The brushing technique for electric toothbrushes is different from a manual one. Electric toothbrushes perform most of the necessary movements on their own, so you do not have to apply as much pressure as you would with a manual toothbrush. The grip may vary from model to model due to different handle shapes.

  • Put the head of the electric toothbrush on the outer surface of each tooth at a 30 to 40-degree angle for about 2 seconds.
  • Slowly move the brush from tooth to tooth.
  • Repeat the same for the inner surfaces of all teeth.
  • Don’t forget to brush the chewing surfaces of all teeth.
  • You should spend at least 2-3 minutes in your tooth brushing to ensure effective teeth cleaning. Rinse and clean your brush head after each use.
  • Replace your brush head every 3 months or sooner if the head is worn out. A worn out head may reduce your brush’s effectiveness.

What is the correct method of tooth brushing?
Toothpaste with breath strips

  • Squeeze a pea-size amount of toothpaste onto a soft-bristled toothbrush.
  • Use short stokes, in a round circular motion, with your toothbrush angled at 45-degrees towards the gums to clean the outer tooth surfaces, inner tooth surfaces. Brush to-and-fro on thechewing surfaces of the teeth. It is very important to brush along the gum line as gum disease starts here.
  • Brush gently to avoid damaging the gums.
  • Pay attention to the molar teeth at the back.
  • Always try to use the mirror as a guide when you are doing your tooth brushing.
  • Brush your tongue to remove bacteria to freshen your breath.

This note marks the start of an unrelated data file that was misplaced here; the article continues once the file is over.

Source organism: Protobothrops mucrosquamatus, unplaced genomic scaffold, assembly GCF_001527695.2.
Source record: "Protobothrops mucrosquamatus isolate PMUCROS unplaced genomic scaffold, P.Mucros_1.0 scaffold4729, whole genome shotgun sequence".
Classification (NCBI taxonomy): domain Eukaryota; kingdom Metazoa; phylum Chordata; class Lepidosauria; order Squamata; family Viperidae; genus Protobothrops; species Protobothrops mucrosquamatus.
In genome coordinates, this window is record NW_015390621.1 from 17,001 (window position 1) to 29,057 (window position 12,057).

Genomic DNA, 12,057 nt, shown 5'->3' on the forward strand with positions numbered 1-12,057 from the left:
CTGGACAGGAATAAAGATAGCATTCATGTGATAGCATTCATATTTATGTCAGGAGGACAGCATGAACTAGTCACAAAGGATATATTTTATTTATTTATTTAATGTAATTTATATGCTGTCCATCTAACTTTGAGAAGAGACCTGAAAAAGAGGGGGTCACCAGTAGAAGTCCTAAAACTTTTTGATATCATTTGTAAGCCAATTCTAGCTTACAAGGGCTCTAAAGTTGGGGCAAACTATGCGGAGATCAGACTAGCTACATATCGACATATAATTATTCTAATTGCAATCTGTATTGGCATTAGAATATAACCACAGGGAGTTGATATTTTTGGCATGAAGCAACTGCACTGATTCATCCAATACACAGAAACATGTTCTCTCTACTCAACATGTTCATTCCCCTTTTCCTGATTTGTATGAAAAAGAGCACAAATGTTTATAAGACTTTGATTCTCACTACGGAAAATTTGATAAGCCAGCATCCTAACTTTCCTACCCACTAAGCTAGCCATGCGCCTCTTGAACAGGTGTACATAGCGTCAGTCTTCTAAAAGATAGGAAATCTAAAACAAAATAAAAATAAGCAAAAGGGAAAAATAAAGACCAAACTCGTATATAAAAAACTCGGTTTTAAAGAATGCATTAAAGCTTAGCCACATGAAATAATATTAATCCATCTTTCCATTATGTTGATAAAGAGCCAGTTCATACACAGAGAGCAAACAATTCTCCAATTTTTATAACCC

• Brush your teeth at least two to three times a day, after each meal if possible.
  • Take your time and be gentle in your tooth brushing.
  • Brushing should take about 2 to 3 minutes.

What are the consequences of incorrect tooth brushing?
Incorrect tooth brushing can cause abrasion on the tooth surfaces and damage to the gums. Abrasion is the wearing out of the outer layer of the tooth, called enamel. It can also affect the layer underneath the enamel, called dentin or the root’s layer, called cementum.
Abrasion can be caused by several reasons:

  • The use of a hard toothbrush.
  • Excessive pressure applied while brushing.
  • Use of abrasive toothpaste.

When teeth are worn out, it can lead to tooth sensitivity.
Incorrect tooth brushing can lead to inflamed, easily bleeding or even swollen gums and this can also result in gingival recession.
How can I manage the gaps between the teeth (interdental)?
First, check with the dentist if there are any caries / decay in between the teeth. These cavities are not easily seen as the gaps are quite tight. Your dentist may need to take an X-ray to check thoroughly.
If the gaps in between the teeth are caused by gum recession and not by decay, you need to keep the interdental areas clean to prevent any further deterioration or recession of the gums.
You will need to attend at the dental clinic for regular checkups & cleanings. At home, you will also need to keep the areas clean with floss / interdental brush.
Interdental toothbrush